2. Before a bug can be fixed, it has to be understood and reproduced. For every issue, a maintainer gets, they have to decipher what was supposed to happen and then spend minutes or hours piecing together their reproduction. Usually, they can’t get it right, so they have to ask for clarification. This back-and-forth process takes lots of energy and wastes everyone’s time. Instead, it’s better to provide an example app from the beginning. At the end of the day, would you rather maintainers spend their time making example apps or fixing issues?
  5. Jan 2021
    1. Also as an aside, your REPL is far, far too complicated. You've got a much better chance of us being able to see your issue and fix it if you boil it down to just the minimum required code in order to reproduce the issue.
  6. Nov 2020
    1. I am all for providing good APIs to integrate systemd's concepts with other projects, but I'd try to keep things minimal there, and focus on as few sets of APIs as possible, but then keep the quality of them high.
  7. Oct 2020
    1. Omitted details change everything here. There won't be circular dependency because unused import is skipped. Consider providing stackoverflow.com/help/mcve .
  8. Sep 2020
    1. If you can't understand where it's coming from in the stack traces, please post screenshots or create reproducing sandboxes and we'll try to help. Most of these are probably coming from a few libraries, so the most productive thing to do is to reduce these cases and then file issues with those libraries.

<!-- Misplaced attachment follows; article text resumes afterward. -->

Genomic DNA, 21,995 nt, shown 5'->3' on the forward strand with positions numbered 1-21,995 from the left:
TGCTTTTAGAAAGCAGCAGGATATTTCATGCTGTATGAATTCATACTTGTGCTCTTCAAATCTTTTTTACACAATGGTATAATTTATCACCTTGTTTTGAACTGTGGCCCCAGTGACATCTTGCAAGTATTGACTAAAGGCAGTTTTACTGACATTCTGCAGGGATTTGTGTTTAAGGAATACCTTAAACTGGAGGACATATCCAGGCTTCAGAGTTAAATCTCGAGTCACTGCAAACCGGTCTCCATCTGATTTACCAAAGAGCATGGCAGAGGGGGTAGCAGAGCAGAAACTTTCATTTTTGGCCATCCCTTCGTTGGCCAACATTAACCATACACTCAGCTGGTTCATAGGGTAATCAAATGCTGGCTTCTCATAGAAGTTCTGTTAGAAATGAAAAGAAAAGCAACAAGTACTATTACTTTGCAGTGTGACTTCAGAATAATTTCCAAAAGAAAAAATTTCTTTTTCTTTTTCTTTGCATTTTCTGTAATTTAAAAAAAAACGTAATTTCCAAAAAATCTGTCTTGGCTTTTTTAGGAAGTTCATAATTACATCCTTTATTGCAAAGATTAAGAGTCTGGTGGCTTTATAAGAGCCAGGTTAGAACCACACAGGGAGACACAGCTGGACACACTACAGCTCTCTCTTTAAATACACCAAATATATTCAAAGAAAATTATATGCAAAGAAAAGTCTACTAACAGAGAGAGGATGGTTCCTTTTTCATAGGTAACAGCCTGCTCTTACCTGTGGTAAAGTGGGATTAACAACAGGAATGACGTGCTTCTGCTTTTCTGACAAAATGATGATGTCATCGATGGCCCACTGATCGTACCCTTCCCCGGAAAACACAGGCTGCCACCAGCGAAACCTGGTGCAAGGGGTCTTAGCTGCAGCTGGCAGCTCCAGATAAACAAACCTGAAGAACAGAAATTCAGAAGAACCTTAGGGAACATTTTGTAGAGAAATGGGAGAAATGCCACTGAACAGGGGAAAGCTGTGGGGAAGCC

9. Aug 2020
  10. May 2020
    1. Blocking users from installing unsigned extensions without offering a cross-platform way to disable the feature brings minimal security benefits while concentrating power in the hands of the browser vendor. Not even Google is this heavy-handed, they allow installing local extensions in Chrome after users enable an option, although a warning is shown on browser restarts about the presence of external extensions, which can be dismissed.
  11. Apr 2020
  12. Feb 2020
    1. People that join GitLab all say they already practice this iteration. But this is the value that they have the hardest time adopting. People are trained that if you don't deliver a perfect or polished thing you get dinged for it. If you do just one piece of something you have to come back to it. Doing the whole thing seems more efficient, even though it isn't.
    1. it is worth opening a merge request with the minimal viable change instead of opening an issue encouraging open feedback on the problem without proposing any specific change directly.
  13. Aug 2019
    1. In minimal media, cell growth and division slow considerably, while protein overproduction from plasmids can continue
  14. Jun 2016
    1. it requires less computing power, and hence the developed educational games can be executed on the computers of most elementary schools in Taiwan; third, we wanted to avoid situating elementary school students in a complex 3D interface, which may increase the difficulty for them to learn with the game.

      I like the focus on minimilism